The government and TEPCO last year announced the plan to treat and then discharge contaminated water accumulating at the nuclear plant into the ocean starting as early as spring 2023. More than 1 million tons of water have already been stored.

Local residents and fisheries industry officials, worried about reputational damage to marine products caused by the water release, asked the utility to demonstrate the safety of the water that will be discharged instead of just spouting off technical terms.

They suggested that TEPCO keep fish at the plant to show that the processed water will pose no health risk.

The water treatment process removes most radioactive substances, but not tritium. The water will be diluted with seawater to reduce the tritium concentration to less than 1,500 becquerels per liter, one-40th the legal standard.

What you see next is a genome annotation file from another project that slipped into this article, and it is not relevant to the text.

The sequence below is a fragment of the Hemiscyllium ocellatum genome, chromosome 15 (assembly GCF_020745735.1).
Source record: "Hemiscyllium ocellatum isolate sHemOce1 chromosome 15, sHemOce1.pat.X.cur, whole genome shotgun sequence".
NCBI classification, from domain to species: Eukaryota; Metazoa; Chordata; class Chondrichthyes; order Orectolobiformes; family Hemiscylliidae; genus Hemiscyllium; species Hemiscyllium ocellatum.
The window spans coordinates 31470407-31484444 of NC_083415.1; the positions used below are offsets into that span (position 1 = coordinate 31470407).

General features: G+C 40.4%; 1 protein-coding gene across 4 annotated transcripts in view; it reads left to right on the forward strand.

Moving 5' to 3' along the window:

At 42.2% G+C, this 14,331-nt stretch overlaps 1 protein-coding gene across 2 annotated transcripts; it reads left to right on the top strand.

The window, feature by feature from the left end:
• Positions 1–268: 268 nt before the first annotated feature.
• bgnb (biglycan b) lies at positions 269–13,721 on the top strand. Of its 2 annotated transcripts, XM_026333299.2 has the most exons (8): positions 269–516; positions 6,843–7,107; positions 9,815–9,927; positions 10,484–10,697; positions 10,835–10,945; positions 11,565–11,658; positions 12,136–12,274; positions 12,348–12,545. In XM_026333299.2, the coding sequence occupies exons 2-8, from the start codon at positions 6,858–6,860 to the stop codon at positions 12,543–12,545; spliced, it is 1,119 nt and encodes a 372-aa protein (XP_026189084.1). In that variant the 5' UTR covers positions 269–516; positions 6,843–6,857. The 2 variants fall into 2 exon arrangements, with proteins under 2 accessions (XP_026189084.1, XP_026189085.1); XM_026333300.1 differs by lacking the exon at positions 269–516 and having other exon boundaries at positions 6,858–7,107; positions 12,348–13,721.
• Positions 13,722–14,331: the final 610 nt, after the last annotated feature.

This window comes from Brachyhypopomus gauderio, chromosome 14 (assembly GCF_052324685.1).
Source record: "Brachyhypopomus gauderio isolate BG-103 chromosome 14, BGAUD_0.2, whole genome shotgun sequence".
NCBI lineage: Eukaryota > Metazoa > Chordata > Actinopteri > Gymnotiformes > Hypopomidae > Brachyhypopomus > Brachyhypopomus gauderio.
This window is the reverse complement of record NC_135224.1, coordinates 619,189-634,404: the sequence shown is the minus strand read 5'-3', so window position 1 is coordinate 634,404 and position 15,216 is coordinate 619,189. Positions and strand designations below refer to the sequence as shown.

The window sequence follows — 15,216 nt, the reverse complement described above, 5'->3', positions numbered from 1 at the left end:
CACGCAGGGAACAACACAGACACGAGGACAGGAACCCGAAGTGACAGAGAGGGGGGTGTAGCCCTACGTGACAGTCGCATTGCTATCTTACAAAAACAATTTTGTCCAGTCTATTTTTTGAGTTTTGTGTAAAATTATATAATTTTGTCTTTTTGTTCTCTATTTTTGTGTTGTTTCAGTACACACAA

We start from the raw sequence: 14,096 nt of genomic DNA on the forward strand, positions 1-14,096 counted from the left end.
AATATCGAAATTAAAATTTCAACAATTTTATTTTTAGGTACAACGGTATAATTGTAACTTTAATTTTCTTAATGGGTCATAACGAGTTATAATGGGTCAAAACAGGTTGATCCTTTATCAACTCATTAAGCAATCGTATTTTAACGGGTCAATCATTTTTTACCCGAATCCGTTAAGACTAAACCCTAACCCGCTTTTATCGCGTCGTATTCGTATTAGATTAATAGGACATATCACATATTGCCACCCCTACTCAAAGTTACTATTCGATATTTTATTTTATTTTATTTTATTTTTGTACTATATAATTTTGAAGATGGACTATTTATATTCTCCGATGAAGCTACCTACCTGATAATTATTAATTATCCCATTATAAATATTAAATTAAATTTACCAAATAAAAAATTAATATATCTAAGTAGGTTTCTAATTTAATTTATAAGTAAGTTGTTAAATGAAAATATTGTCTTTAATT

On experts’ advice, TEPCO decided to culture flatfish and abalone on a trial basis because both species can be caught off Fukushima Prefecture and grown easily.

Preliminary farming started in March in seawater at the plant to gain expertise.

Around September, the utility will begin growing 600 flatfish and 600 abalone. Some will be raised in ordinary seawater while others will be in treated and diluted water containing tritium at the same level of the water that will be discharged.

The concentration of tritium and other substances in the creatures’ bodies will be analyzed, as will their growth rates in the two sets of tanks.

A continuing video of the experiment will be made available on the internet.

TEPCO said it expects the raised fish to have tritium readings similar to those in the water of their farming tanks. So the figure for flatfish raised in the processed water will likely be higher than their seawater-cultivated counterparts.

“We hope to counter negative publicity by showing that fish can grow healthily (in the treated water),” a TEPCO official said.

April 9, 2022 Posted by | Fuk 2022 | , , , , | Leave a comment

Criminal trial of Fukushima nuclear power plant to reach climax at high court on Feb. 9; adoption or rejection of on-site inspection and other measures key

Feb. 7, 2022